I had been familiar with Ratcharge for a while but I think this is the best issue I’ve come across. I was so happy to see Alex is writing for MRR now! Writing that’s world-weary without being jaded, obsessive without being dry. Brilliant use of pull quotes and the content reprinted from MRR on both French singing punk bands and Vaneigem/sketchybros vs. realism were all the more awesome read back to back and in the context of his own zine. Alex is also not afraid to ask questions that don’t implicitly compliment or pander to the interviewee thus making for something staid and overly comfortable, which is something I sometimes struggle with and am working on (expect some downright rude questions in MHV!) A good incident of this is the in the extensive Counterfeit Garbage interview where Alex asks the editors why their zine is ‘such a dudefest [with] pretty much 100% of the bands covered are 100% band?’ I am always interested in these kinds of exchanges in a male context because generally people rarely have cause to question the gender makeup of bands when everyone looks and acts like you do. The first response given to this question is obviously more defensive than the other, which gives the resulting immediate impression that the former has a way bigger chip on their shoulder about this than the latter. May well not be the case, but funny anyway.

There’s some weak ‘inclusion, feminism and anti-homophobia is blown out of my head at the breakdown of ‘World Peace’ and the bass line of ‘Nothing’ retort, which I love because I’ve heard variations on that one thousand times before. In reality, World Peace induces the same brick-throwing sentiment in me and damned near every other Cro Mags fan, lack of possession of a dick to swing about during the breakdown notwithstanding. The next line is ‘All that’s left is blood boiling rage and violence.’ If any dude thinks plenty of women into hardcore aren’t driven to the same rage by the same riffs, they’re dreaming, but I speak only for myself and those I know when I wager the violence in OUR minds comes from the alienation and frustations of lived reality in a rape culture, except the freedom that you feel to mosh, permission to ‘lose it’ implicitly granted by a room full of yous, isn’t always shared by the smattering of women who, quite often, the moment they do express themselves in that context, are suppressed by the weight of expectation to behave a certain way and lampooned for it. Bummer, right? Not always, of course, but often, and often by other women, ugh. Explaining this to someone without direct experience of it is nearly impossible, but the choice to ignore this stuff just strikes me as lazy. Of course this is a massive extrapolation from the original context and I’m sure the editors of CG are neither lazy nor consciously sexist, but the mark of a brilliant fanzine is one that can take you on that mental journey, so well done again Alex Ratcharge. It also touches on something that has been bugging me since time immemorial – WHERE ARE ALL THE FEMALE FANZINE WRITERS? Music fanzines, I mean. I will be addressing that loaded question in full in MHV, but goddamnit if you want to prove me wrong/be the exception to this sad rule, or even tear down my argument altogether with a barrage of awesome printed material, then send your zines to me!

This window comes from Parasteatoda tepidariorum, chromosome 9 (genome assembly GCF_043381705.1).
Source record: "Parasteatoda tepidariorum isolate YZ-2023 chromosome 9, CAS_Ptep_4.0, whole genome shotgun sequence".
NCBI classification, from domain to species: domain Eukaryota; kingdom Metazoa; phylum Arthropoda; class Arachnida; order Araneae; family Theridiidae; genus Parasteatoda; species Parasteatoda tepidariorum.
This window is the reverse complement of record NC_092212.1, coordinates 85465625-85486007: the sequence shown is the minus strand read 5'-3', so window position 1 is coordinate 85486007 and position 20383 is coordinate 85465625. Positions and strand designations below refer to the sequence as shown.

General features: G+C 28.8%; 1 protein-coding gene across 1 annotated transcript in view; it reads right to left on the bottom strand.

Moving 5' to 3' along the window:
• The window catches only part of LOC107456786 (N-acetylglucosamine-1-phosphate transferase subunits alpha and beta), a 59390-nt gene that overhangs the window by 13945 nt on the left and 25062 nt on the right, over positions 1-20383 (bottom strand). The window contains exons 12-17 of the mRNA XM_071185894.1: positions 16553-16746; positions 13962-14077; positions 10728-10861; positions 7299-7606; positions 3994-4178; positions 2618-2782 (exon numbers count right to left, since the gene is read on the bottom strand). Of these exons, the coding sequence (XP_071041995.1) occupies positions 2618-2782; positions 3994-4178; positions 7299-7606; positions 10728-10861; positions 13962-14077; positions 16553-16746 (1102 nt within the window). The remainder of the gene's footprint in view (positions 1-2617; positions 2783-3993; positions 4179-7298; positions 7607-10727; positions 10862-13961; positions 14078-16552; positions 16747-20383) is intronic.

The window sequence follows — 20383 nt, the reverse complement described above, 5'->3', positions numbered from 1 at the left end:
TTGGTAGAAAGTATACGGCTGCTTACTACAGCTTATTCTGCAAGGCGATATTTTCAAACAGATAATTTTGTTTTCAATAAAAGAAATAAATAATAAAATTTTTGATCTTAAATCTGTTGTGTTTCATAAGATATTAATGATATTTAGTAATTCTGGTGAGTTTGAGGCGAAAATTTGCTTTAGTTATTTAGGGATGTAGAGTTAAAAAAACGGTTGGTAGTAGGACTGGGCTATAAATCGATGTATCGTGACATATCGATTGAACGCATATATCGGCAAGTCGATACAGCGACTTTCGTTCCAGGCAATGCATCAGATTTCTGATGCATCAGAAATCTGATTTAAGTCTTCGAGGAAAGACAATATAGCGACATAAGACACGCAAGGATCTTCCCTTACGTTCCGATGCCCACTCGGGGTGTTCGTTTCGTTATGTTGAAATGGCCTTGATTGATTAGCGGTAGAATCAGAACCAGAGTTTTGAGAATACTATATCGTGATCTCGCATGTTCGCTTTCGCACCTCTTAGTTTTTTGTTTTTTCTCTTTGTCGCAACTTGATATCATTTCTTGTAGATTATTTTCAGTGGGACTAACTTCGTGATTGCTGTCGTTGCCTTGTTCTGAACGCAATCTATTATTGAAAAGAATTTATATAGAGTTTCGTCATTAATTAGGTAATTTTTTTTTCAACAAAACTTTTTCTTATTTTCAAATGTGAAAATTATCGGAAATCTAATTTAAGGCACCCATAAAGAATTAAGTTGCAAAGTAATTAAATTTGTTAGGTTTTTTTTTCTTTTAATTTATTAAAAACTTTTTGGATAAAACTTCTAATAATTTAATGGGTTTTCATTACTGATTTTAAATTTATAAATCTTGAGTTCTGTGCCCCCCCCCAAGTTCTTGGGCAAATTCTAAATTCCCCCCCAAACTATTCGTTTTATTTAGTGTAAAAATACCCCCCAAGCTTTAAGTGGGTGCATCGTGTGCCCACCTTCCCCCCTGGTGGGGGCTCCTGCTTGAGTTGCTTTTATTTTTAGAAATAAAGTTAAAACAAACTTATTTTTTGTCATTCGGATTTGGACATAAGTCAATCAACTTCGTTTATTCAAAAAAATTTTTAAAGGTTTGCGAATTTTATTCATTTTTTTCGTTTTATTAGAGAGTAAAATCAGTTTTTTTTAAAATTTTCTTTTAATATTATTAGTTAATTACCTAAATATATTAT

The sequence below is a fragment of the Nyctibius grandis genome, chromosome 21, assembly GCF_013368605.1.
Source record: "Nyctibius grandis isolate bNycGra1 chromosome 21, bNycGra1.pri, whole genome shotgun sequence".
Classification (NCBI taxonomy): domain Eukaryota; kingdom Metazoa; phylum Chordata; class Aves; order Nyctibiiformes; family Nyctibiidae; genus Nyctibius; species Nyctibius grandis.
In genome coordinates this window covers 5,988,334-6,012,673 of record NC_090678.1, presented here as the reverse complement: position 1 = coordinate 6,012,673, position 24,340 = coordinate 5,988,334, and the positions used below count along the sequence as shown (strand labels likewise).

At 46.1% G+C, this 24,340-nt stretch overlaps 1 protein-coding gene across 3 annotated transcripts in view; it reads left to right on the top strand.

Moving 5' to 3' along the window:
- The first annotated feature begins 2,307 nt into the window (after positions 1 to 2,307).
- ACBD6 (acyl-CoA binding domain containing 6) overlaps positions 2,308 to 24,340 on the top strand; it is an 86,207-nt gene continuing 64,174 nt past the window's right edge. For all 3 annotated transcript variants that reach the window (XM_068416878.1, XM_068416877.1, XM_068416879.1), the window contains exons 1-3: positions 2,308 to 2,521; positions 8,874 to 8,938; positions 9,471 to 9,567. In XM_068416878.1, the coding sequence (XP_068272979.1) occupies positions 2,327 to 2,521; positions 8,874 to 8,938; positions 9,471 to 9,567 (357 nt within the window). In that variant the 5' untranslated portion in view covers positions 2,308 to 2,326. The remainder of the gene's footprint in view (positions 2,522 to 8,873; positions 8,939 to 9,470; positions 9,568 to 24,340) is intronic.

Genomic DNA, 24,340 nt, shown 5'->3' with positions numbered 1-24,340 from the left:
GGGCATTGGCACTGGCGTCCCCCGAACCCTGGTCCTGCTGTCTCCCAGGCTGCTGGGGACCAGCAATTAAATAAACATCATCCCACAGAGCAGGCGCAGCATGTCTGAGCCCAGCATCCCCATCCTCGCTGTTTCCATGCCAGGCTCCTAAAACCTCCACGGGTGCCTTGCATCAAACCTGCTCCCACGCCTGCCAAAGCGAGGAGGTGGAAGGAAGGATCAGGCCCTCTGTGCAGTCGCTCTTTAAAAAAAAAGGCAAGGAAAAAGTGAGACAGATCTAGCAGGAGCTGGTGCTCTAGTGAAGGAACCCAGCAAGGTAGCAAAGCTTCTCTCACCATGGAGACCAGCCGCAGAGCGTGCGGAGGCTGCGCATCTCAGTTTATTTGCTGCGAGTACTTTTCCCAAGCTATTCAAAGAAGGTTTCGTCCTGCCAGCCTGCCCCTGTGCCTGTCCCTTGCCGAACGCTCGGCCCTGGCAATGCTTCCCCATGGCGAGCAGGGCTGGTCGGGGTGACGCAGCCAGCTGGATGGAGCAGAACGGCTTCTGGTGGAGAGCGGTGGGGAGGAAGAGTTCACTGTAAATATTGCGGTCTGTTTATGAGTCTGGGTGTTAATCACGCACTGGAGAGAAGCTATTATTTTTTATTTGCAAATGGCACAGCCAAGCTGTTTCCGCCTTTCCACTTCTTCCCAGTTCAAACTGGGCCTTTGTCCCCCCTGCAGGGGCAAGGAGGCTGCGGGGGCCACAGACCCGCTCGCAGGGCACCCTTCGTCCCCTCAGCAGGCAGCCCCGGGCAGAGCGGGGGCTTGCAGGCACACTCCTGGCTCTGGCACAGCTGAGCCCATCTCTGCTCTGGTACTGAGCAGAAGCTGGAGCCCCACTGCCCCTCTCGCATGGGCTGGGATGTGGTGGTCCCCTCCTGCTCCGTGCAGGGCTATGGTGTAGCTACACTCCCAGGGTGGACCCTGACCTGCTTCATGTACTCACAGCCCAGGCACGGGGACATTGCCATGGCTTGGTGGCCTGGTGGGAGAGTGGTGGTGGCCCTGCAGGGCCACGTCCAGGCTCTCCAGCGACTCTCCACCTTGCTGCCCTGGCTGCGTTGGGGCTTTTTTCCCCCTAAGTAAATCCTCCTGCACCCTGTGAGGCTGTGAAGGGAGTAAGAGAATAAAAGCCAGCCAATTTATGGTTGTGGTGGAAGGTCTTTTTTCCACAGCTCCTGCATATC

Postscript: Last night, my ‘local’ social centre, Ratstar, a large high street squat, in which several Big Takeovers took place last summer, was raided in a ridiculous pre-Royal Wedding show of force that synchronised with police attacks on other above-ground radical spaces, on the pretext that the lunatic spectacle of gilded horse-and-cart aristocracy would somehow be relevant to those engaged in active political struggle against the government. Despite searching for most of the day for the stolen goods that were supposedly hidden in the building, the only thing they could find to arrest people of (squatting is not illegal in the UK) was ‘abstraction of electricity’, apparently this warranted ten shielded police vans and at my count at least fifty members of the Territorial Support Group. Whose territory is your high street?